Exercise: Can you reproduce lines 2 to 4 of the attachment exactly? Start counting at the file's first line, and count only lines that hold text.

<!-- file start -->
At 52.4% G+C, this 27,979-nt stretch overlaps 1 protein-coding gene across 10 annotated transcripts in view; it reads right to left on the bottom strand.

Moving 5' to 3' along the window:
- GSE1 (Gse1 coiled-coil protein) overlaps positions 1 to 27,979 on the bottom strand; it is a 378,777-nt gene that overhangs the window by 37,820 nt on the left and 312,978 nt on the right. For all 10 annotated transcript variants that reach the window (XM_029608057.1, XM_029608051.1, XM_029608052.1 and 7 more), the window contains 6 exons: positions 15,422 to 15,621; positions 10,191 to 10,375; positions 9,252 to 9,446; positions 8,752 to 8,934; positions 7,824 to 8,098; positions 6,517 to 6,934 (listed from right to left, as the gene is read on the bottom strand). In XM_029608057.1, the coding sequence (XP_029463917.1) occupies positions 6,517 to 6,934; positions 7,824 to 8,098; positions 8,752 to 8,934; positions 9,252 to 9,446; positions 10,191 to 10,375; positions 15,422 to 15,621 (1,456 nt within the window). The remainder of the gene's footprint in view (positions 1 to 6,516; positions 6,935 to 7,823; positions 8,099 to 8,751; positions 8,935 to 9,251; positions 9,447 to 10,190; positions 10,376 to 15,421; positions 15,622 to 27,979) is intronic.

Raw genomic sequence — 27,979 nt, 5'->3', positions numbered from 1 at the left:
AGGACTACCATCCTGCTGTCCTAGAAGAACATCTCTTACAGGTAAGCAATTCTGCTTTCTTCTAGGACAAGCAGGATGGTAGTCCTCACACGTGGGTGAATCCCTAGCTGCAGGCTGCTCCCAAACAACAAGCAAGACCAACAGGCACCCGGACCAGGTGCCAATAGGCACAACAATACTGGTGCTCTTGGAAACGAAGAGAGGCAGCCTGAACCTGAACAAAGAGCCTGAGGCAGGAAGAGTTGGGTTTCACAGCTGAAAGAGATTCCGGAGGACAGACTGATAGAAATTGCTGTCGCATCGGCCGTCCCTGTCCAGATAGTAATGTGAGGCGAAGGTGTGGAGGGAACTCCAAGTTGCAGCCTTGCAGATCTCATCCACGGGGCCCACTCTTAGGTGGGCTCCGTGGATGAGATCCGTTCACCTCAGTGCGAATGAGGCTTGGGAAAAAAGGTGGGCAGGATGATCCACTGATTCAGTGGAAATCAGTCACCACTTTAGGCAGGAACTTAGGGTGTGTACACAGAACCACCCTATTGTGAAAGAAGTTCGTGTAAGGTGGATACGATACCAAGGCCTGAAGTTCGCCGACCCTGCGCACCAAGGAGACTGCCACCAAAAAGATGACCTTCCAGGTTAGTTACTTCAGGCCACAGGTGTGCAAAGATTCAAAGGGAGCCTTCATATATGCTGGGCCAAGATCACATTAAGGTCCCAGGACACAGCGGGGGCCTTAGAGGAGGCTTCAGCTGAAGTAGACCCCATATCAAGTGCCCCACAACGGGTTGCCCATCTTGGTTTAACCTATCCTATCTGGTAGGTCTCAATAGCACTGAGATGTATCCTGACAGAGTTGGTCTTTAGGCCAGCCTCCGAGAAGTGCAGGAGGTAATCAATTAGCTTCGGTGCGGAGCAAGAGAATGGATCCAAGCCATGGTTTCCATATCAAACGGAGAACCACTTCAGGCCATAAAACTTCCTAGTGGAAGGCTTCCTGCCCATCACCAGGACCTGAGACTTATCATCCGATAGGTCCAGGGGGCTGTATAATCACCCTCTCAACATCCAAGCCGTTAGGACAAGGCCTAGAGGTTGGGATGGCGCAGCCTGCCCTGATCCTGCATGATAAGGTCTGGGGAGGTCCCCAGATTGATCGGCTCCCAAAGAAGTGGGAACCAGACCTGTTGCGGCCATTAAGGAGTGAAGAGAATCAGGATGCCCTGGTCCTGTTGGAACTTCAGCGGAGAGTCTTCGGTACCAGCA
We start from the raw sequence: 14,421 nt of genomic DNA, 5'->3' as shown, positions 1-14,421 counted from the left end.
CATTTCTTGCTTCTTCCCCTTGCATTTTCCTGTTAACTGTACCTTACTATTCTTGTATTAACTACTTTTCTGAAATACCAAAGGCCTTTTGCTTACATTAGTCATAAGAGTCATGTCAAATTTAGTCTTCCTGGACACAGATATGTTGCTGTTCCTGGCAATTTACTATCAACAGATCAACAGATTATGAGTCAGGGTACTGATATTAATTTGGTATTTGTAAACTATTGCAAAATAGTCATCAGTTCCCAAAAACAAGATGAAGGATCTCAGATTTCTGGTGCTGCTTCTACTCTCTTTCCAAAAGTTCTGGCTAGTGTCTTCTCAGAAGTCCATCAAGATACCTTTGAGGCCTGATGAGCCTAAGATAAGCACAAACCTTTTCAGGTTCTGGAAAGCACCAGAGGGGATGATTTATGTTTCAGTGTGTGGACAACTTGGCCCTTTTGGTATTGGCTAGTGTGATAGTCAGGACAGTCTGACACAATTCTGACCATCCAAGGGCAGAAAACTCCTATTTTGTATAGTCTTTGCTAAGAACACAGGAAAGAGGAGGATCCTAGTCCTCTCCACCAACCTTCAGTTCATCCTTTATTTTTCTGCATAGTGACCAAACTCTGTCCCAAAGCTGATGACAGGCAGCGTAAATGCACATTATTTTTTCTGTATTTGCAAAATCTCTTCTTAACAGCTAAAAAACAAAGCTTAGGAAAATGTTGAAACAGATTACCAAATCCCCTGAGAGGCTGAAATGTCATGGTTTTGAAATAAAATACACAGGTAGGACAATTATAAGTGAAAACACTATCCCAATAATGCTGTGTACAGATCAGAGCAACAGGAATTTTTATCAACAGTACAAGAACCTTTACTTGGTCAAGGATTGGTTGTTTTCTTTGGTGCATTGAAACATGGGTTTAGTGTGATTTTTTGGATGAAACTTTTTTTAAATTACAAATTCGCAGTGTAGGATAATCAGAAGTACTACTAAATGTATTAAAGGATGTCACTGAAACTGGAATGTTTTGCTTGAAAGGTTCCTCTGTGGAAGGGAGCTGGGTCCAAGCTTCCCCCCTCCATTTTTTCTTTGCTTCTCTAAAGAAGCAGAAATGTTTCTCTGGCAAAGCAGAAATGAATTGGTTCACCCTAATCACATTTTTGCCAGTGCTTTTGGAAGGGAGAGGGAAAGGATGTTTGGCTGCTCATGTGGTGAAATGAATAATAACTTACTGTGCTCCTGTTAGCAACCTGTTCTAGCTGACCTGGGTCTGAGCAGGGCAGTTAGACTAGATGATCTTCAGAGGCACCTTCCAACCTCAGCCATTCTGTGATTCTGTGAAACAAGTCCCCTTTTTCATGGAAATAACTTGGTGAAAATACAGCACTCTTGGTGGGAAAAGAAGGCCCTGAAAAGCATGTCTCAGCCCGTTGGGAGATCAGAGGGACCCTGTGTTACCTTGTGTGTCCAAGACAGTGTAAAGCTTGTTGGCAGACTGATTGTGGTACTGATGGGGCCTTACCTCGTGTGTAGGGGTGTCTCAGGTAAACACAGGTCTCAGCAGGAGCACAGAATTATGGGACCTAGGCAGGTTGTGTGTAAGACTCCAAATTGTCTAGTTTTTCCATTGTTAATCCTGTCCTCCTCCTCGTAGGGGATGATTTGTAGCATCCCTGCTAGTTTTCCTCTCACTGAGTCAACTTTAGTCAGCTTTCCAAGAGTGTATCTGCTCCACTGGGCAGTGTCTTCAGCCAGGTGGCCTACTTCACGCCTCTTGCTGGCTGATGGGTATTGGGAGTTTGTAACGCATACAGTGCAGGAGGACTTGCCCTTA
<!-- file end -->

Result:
Moving 5' to 3' along the window:
- GSE1 (Gse1 coiled-coil protein) overlaps positions 1 to 27,979 on the bottom strand; it is a 378,777-nt gene that overhangs the window by 37,820 nt on the left and 312,978 nt on the right. For all 10 annotated transcript variants that reach the window (XM_029608057.1, XM_029608051.1, XM_029608052.1 and 7 more), the window contains 6 exons: positions 15,422 to 15,621; positions 10,191 to 10,375; positions 9,252 to 9,446; positions 8,752 to 8,934; positions 7,824 to 8,098; positions 6,517 to 6,934 (listed from right to left, as the gene is read on the bottom strand). In XM_029608057.1, the coding sequence (XP_029463917.1) occupies positions 6,517 to 6,934; positions 7,824 to 8,098; positions 8,752 to 8,934; positions 9,252 to 9,446; positions 10,191 to 10,375; positions 15,422 to 15,621 (1,456 nt within the window). The remainder of the gene's footprint in view (positions 1 to 6,516; positions 6,935 to 7,823; positions 8,099 to 8,751; positions 8,935 to 9,251; positions 9,447 to 10,190; positions 10,376 to 15,421; positions 15,622 to 27,979) is intronic.

Raw genomic sequence — 27,979 nt, 5'->3', positions numbered from 1 at the left: